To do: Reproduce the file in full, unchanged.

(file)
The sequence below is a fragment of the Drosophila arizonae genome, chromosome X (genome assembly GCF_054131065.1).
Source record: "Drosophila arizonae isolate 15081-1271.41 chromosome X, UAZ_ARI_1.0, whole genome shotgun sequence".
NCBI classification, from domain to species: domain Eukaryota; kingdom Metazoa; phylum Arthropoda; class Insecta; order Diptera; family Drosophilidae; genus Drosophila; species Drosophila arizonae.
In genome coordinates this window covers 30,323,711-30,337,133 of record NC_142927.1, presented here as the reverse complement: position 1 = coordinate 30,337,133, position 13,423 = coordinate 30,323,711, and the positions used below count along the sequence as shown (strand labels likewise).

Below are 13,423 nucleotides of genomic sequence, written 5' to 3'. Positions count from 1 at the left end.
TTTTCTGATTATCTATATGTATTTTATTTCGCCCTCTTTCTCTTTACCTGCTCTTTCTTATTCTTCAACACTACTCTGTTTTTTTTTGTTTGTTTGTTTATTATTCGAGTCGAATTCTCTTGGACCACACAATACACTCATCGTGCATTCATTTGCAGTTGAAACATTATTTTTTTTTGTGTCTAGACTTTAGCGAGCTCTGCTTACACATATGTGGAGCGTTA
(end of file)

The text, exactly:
The sequence below is a fragment of the Drosophila arizonae genome, chromosome X (genome assembly GCF_054131065.1).
Source record: "Drosophila arizonae isolate 15081-1271.41 chromosome X, UAZ_ARI_1.0, whole genome shotgun sequence".
NCBI classification, from domain to species: domain Eukaryota; kingdom Metazoa; phylum Arthropoda; class Insecta; order Diptera; family Drosophilidae; genus Drosophila; species Drosophila arizonae.
In genome coordinates this window covers 30,323,711-30,337,133 of record NC_142927.1, presented here as the reverse complement: position 1 = coordinate 30,337,133, position 13,423 = coordinate 30,323,711, and the positions used below count along the sequence as shown (strand labels likewise).

Below are 13,423 nucleotides of genomic sequence, written 5' to 3'. Positions count from 1 at the left end.
TTTTCTGATTATCTATATGTATTTTATTTCGCCCTCTTTCTCTTTACCTGCTCTTTCTTATTCTTCAACACTACTCTGTTTTTTTTTGTTTGTTTGTTTATTATTCGAGTCGAATTCTCTTGGACCACACAATACACTCATCGTGCATTCATTTGCAGTTGAAACATTATTTTTTTTTGTGTCTAGACTTTAGCGAGCTCTGCTTACACATATGTGGAGCGTTA